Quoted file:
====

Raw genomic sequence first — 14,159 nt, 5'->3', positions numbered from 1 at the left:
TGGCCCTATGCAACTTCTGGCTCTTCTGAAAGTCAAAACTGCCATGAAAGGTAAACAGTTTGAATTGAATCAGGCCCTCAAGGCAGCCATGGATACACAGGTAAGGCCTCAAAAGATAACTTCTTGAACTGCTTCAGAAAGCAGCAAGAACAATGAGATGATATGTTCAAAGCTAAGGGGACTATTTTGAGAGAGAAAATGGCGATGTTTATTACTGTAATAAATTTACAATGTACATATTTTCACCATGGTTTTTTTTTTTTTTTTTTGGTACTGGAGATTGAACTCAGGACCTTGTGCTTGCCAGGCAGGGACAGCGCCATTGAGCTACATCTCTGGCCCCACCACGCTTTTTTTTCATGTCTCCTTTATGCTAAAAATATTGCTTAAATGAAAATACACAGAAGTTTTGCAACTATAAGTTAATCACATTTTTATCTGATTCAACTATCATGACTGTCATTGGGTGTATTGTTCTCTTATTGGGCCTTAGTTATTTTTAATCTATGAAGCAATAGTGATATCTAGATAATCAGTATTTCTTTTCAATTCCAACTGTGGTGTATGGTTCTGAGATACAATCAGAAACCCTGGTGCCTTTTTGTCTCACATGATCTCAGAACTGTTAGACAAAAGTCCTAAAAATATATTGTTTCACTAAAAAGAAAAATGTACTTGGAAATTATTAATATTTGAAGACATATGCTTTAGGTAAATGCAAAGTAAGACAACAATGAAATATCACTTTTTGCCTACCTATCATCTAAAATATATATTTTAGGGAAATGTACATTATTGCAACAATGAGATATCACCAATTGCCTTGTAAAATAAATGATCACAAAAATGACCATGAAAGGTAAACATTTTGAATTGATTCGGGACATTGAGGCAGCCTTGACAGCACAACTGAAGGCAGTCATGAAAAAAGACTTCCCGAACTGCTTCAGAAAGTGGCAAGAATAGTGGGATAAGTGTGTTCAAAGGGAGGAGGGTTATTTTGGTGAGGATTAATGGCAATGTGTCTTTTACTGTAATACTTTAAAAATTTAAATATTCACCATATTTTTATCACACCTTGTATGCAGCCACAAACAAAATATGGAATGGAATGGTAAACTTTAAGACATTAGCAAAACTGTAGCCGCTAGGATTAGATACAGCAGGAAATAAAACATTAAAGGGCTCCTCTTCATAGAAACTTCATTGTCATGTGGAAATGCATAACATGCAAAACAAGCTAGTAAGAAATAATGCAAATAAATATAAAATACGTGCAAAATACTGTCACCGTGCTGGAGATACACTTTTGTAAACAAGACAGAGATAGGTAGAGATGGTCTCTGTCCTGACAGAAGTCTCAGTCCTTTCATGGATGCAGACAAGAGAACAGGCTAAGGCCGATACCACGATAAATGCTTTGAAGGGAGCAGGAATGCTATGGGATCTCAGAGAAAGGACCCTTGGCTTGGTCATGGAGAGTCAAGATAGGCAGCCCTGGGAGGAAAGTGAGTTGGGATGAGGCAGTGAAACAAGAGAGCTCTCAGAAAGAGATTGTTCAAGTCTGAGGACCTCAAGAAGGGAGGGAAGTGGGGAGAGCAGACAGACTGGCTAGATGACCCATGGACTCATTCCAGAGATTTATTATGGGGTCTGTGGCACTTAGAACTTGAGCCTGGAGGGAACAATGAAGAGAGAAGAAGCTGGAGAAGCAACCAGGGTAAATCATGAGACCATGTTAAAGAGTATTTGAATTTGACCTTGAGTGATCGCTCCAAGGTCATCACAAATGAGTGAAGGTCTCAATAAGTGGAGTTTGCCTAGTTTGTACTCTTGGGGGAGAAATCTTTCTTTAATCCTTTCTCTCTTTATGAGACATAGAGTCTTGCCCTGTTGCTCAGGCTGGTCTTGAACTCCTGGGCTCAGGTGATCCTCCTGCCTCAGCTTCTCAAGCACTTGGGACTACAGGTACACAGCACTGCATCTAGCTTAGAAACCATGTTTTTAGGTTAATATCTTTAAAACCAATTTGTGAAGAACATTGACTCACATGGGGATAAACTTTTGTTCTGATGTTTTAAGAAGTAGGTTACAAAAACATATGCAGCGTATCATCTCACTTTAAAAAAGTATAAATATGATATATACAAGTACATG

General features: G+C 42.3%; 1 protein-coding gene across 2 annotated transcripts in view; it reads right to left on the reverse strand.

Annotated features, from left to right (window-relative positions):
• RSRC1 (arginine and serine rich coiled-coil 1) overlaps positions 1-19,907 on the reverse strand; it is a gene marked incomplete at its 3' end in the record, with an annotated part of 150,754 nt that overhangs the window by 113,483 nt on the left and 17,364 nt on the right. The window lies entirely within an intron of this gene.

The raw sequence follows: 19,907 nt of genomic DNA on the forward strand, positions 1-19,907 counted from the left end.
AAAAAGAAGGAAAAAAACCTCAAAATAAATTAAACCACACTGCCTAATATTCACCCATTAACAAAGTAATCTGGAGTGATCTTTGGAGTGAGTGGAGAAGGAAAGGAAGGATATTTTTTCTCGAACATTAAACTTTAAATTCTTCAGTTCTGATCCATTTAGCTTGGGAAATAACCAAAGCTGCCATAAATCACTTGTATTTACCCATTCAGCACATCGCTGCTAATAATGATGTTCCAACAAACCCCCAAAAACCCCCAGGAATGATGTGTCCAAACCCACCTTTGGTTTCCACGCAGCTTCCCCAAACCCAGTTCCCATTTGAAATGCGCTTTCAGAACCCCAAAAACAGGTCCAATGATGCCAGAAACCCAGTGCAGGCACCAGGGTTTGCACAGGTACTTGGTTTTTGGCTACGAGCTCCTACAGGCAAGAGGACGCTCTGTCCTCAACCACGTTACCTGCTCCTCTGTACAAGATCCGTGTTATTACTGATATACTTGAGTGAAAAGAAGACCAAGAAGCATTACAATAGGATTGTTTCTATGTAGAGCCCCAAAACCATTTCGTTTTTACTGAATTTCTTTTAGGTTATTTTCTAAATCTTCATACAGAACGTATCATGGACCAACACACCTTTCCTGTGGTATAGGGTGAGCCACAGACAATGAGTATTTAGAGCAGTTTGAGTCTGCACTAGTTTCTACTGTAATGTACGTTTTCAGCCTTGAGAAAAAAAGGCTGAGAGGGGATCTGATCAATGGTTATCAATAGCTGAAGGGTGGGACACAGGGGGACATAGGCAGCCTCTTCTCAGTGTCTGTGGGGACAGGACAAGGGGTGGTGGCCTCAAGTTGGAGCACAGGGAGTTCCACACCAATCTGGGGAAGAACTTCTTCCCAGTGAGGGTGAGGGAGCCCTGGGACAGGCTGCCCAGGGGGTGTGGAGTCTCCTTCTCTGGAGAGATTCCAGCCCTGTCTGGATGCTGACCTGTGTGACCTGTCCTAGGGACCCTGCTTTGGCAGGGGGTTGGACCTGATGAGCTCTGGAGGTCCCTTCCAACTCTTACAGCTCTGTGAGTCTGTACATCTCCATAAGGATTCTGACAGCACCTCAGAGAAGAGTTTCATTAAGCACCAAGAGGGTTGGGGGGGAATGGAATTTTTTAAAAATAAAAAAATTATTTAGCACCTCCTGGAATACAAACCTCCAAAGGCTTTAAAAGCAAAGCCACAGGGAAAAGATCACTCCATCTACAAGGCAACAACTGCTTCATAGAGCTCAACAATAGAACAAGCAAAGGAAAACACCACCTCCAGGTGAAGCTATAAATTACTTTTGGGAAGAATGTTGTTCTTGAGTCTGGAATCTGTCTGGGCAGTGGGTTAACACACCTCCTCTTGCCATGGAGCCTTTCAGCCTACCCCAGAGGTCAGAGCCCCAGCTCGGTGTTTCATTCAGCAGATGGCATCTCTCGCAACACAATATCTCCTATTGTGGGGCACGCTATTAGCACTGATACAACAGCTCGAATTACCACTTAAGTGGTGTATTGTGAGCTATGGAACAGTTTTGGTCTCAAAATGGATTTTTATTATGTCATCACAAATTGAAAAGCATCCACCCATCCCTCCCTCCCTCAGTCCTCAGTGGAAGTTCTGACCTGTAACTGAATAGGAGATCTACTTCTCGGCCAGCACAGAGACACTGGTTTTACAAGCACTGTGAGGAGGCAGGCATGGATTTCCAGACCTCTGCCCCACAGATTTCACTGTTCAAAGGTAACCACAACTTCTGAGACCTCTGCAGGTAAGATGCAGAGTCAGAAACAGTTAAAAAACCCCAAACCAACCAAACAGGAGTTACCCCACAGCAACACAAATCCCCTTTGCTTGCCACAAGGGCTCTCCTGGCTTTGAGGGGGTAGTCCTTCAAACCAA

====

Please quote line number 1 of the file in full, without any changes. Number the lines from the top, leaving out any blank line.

Raw genomic sequence first — 14,159 nt, 5'->3', positions numbered from 1 at the left: